Three Great Weekend Reads

In case you missed them…

Do all religions teach the same thing?

Is there a problem with corporate jargon?

Can “Curb Your Enthusiasm” tackle #MeToo?

As Huxley argues, there is a lot of agreement between proponents of classical theism in Platonic, Christian, Muslim, Hindu and Jewish philosophy over three main points: God is unconditioned eternal Being, our consciousness is a reflection or spark of that, and we can find our flourishing or bliss in the realisation of this.

I like Anna Wiener’s term for this kind of talk: garbage language. It’s more descriptive than corporatespeak or buzzwords or jargon. Corporatespeak is dated; buzzword is autological, since it is arguably an example of what it describes; and jargon conflates stupid usages with specialist languages that are actually purposeful, like those of law or science or medicine.

For someone seemingly intent on finding the funny in the day’s hottest buttons, the recent revolution of exposure and cancelation would be too tempting a challenge to pass up. So David and Larry grab on to the third rail with both hands in the season premiere, launching a multi-episode arc that sticks a stubborn, boorish man in a highly delicate situation.

Three Great Jewish Reads

In case you missed them…

Does bipartisan support for Israel still exist?

How does political division wear on us spiritually?

What happens when hunting Nazis is entertainment?

Debates about Israel-related policies always were a part of public discourse, and no one expects the two main parties will agree on all the details. However, some tenets were considered foundational to the idea of bipartisan support and these also seem under threat. Military aid to Israel is one such topic.

How and when will the divisions be healed? Will we ever feel safe? Do we dare to hope for a world that is less angry, more kind and more generous?

It’s not “nice” to do but “necessary” to find ways to be grounded and, dare I say, hopeful. Becoming bitter and angry may feel good and justified for a while, but then you figure out these emotions can eat you alive.

The battle between good and evil plays out in two arenas in Amazon Prime Video’s “Hunters,” a 10-episode series produced by Jordan Peele (“Get Out,” “Us”). It juxtaposes the atrocities perpetrated by the Nazis during World War II with the eye-for-an-eye revenge mission of a group of mostly Jewish avenging angels, hell-bent on thwarting a conspiracy to resurrect the Third Reich in the United States.

Commentary on Parashat Mishpatim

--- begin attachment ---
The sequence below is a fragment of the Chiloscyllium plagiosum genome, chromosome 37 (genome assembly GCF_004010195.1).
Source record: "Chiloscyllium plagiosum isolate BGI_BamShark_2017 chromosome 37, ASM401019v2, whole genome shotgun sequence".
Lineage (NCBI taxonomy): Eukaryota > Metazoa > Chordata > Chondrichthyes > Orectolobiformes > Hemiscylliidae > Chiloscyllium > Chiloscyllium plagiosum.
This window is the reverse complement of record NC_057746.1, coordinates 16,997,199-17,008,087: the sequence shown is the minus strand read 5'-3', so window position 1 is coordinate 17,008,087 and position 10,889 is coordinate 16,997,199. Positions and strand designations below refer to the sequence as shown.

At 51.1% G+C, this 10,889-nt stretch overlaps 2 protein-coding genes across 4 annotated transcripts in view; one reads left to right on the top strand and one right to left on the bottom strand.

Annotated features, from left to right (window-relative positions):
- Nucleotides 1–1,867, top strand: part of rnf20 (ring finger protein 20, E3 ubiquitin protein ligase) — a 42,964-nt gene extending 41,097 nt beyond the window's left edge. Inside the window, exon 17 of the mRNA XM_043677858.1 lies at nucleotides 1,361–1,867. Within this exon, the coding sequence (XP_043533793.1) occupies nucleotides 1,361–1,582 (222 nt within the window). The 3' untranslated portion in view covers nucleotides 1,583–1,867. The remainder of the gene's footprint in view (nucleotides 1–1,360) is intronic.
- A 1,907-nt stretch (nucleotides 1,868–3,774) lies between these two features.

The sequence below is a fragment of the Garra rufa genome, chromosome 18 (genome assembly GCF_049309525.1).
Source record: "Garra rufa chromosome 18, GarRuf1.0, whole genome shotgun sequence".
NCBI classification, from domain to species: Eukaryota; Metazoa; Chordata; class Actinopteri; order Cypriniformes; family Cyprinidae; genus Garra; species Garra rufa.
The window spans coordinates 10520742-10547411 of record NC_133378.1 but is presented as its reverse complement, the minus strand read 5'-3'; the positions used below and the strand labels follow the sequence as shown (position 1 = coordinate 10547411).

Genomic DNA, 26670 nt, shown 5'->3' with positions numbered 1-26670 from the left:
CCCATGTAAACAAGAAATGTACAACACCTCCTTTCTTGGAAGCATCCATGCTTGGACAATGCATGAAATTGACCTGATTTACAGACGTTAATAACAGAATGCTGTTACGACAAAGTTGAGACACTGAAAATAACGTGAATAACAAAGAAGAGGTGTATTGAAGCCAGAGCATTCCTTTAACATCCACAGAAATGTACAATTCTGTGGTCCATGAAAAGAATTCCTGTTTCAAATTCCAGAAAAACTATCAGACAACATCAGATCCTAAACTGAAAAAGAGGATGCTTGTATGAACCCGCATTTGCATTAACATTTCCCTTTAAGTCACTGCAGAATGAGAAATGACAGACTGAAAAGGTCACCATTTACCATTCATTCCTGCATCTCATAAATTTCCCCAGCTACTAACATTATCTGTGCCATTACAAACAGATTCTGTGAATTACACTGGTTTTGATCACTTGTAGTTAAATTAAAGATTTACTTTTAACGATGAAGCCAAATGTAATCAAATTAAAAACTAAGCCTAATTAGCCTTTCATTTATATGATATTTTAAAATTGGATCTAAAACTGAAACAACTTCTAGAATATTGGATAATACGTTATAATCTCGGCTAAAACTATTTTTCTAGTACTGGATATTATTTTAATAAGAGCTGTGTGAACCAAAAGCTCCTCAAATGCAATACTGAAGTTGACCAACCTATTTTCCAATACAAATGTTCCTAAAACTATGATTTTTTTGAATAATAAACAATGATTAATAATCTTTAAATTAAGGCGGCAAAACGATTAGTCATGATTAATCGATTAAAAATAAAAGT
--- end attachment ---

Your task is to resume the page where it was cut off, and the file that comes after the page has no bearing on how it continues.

This week at the Jewish Journal, Parashat Mishpatim is under discussion. In this parsha G‑d legislates a series of laws for the people. These include the laws of the indentured servant; the punishment for murder, kidnapping and theft; civil laws pertaining to redress of damages, the granting of loans; the rules governing the conduct of justice by courts of law. Also included are laws warning against mistreatment of foreigners and the observance of the festivals (such as Sukkot).

Shmuel: The Israelites were slaves for a long time and now they are having laws commanded to them to manage their own slaves. How are these connected?

Rabbi Leon Wiener Dow: The trauma of having been slaves in Egypt has the potential to manifest itself in two different ways. One is that I’m not able to get my head around the fact that I’m not a slave anymore. The other is that sometimes, when we suffer a trauma, the way people deal with it is by inflicting it on someone else.

But if the slave declares, “I love my master, and my wife and children: I do not wish to go free,” his master shall take him before God. He shall be brought to the door or the doorpost, and his master shall pierce his ear with an awl; and he shall then remain his slave for life. -Exodus 21:5-6

Dini Coopersmith: I learned this message of the Nesivos Shalom, the writings of Rabbi Noach Berezovsky, zatzal: Sometimes, he says, we get so entrenched in the material world that we lose our identity as a Jew, an Israelite and go back to being a “Hebrew” — a slave to our physical desires.

On Shabbat, the Torah commands in this week’s torah portion, “You shall do no work … rest and sanctify it.”

On Shabbat, we leave our hectic schedules and spend the day together as a family: eating, talking, singing, praying, catching up and enjoying one another’s company.

Shabbat is a 24-hour “commitment device” that helps us bring out our better selves and allows the true richness of our life and family to emerge.

Three New Jewish Podcasts

Just in time for the weekend, three new podcasts about Judaism, Jewish culture, and Israel.

Shmuel Rosner and Boris Dolin discuss Boris’s new book – the “Suez wall”  which details the unknown history of Israel’s war of attrition.

“In the late 60s, the Soviet Union decided that it’s time to send its navy to the world ocean. The first arena they put their new ships in was the Mediterranean, but they needed an excuse, so they created the crisis that we know as they the six-day war.”

How do we secure the Jewish future in a changing America? Rabbi Bachman has some ideas.

“People used to define themselves as a Jew first and an American second. In the course of my rabbinical career, I’ve seen it drop down. It’s there, but it might be fifth or sixth on the list. We can tear our clothes but none of that really helps us.”

In 2015, Prof. Uri Shanas of Haifa University came up with a groundbreaking idea – what if private people got together to buy a big chunk of nature, and committed to preserve it. With several partners, Uri created TiME – This is My Earth, an organization that strives to purchase and preserve 2.3% of Earth’s entire territory.

Today’s Hot Issues

Three Great Weekend Reads Three Great Jewish Reads Commentary on Parashat Mishpatim Three New Jewish Podcasts